The best time for prayer is in the morning, since the mind is more clear from the thoughts and discussions of the world, so we advise you to always dedicate time in the morning for the prayer, especially the Rosary. The Rosary is the most powerful weapon in existence against the devil and those who neglect it will most likely be eternally sorry for refusing to honor our Lady as she deserves! Think and reflect upon what greatness it is to be able to speak with the God of the whole creation and His Mother whenever we want. It is almost impossible for a man to be able to speak with a king or queen of this world, and yet the King of kings and his beloved Mother hear your every word. In truth, I tell you, that even one good word of prayer has more worth than all gold and jewels and an infinite amount of universes, for they will all perish, but God's words will never perish.
Think about how much you would concentrate and fight against distracting thoughts if someone were to tell you that you could have 10,000 dollars or a new car if you prayed with full concentration and without yielding to distracting thoughts. This example should shame us all since we humans are, by our very nature, wicked at heart and are inclined to search for filth rather than gold (worldly things rather than heavenly ones). Everyone should try to remember this example, and then we will all be able to pray better which will bring us an everlasting, heavenly reward! The devils concentrate exceedingly much on getting a person to despise prayer in many ways: either they try to make you bored by it, or to have a difficulty in concentrating when praying, or to pray a little; for they know that prayer is the only way to salvation. The devices the devils use to distract you and lead you to hell in this age are obviously worldly and ungodly media and video games and the like, but sins like the lust of the flesh, vanity, immodest clothing, gluttony, greed and pride among others also give them more power over the mind since the person searches for earthly comforts instead of heavenly ones.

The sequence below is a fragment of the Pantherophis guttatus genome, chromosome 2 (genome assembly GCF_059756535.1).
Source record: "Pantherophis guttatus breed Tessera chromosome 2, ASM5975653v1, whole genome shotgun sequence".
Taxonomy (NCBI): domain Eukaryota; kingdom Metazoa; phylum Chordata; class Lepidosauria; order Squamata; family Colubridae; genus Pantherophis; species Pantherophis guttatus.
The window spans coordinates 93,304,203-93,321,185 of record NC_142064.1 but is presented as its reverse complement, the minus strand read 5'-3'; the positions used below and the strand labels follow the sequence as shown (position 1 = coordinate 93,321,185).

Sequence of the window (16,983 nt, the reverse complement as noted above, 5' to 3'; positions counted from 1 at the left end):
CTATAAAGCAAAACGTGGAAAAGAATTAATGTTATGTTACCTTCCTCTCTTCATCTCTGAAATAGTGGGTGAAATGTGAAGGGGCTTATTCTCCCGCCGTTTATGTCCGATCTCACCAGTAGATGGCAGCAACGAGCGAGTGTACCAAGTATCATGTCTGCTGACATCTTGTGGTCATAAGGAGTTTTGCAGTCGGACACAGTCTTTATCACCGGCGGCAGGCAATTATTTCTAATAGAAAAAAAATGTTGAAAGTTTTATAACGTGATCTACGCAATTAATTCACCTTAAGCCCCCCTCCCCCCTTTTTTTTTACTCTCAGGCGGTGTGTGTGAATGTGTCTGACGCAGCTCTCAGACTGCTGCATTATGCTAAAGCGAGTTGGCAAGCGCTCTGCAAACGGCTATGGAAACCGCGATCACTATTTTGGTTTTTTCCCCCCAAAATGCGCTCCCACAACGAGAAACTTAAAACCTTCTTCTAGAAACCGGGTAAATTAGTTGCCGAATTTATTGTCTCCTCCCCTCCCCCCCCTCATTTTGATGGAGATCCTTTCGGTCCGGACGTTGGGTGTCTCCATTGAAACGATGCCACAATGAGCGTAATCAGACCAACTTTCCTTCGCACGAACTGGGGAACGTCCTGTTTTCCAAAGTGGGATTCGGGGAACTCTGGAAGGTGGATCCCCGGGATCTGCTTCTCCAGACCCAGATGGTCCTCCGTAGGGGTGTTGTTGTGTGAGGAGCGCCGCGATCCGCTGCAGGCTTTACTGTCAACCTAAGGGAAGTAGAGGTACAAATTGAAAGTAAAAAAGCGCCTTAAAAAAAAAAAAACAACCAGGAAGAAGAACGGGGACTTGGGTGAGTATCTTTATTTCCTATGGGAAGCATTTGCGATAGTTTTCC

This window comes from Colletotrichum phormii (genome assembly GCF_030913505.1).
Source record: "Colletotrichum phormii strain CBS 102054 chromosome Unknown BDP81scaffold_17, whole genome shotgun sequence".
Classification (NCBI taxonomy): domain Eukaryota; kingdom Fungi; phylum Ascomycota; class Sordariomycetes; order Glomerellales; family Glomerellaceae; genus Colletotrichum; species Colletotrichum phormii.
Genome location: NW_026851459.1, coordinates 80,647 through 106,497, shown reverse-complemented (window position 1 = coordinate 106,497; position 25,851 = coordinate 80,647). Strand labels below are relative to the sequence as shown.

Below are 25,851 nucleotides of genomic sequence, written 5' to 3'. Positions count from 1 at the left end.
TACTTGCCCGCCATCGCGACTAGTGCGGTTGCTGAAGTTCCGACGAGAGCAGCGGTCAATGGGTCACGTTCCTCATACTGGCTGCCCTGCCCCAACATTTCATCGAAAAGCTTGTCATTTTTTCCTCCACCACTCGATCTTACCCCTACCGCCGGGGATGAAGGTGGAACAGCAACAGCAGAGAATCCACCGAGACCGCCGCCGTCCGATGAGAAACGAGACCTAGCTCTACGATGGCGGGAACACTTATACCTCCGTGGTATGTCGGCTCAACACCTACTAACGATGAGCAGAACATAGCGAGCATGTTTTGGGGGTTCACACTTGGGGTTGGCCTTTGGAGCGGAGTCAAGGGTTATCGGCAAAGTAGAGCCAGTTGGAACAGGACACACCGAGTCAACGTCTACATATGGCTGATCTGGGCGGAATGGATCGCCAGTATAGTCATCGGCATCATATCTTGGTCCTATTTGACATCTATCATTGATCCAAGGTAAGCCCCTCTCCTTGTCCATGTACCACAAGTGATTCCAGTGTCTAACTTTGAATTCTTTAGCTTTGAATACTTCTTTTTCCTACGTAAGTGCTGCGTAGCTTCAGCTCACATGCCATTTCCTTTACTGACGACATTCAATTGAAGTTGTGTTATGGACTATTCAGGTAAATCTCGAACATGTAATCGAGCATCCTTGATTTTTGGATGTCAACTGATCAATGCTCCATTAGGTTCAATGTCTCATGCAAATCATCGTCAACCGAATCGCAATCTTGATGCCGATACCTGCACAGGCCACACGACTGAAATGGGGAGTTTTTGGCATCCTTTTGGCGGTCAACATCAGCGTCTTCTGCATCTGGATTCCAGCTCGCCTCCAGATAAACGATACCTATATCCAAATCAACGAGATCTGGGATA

From the Gospel of Matthew (Douay-Rheims Catholic Bible)
Ask, and it shall be given you: seek, and you shall find: knock, and it shall be opened to you. For every one that asketh, receiveth: and he that seeketh, findeth: and to him that knocketh, it shall be opened. Or what man is there among you, of whom if his son shall ask bread, will he reach him a stone? Or if he shall ask him a fish, will he reach him a serpent? If you then being evil, know how to give good gifts to your children: how much more will your Father who is in heaven, give good things to them that ask him? Not every one that saith to me, Lord, Lord, shall enter into the kingdom of heaven: but he that doth the will of my Father who is in heaven, he shall enter into the kingdom of heaven.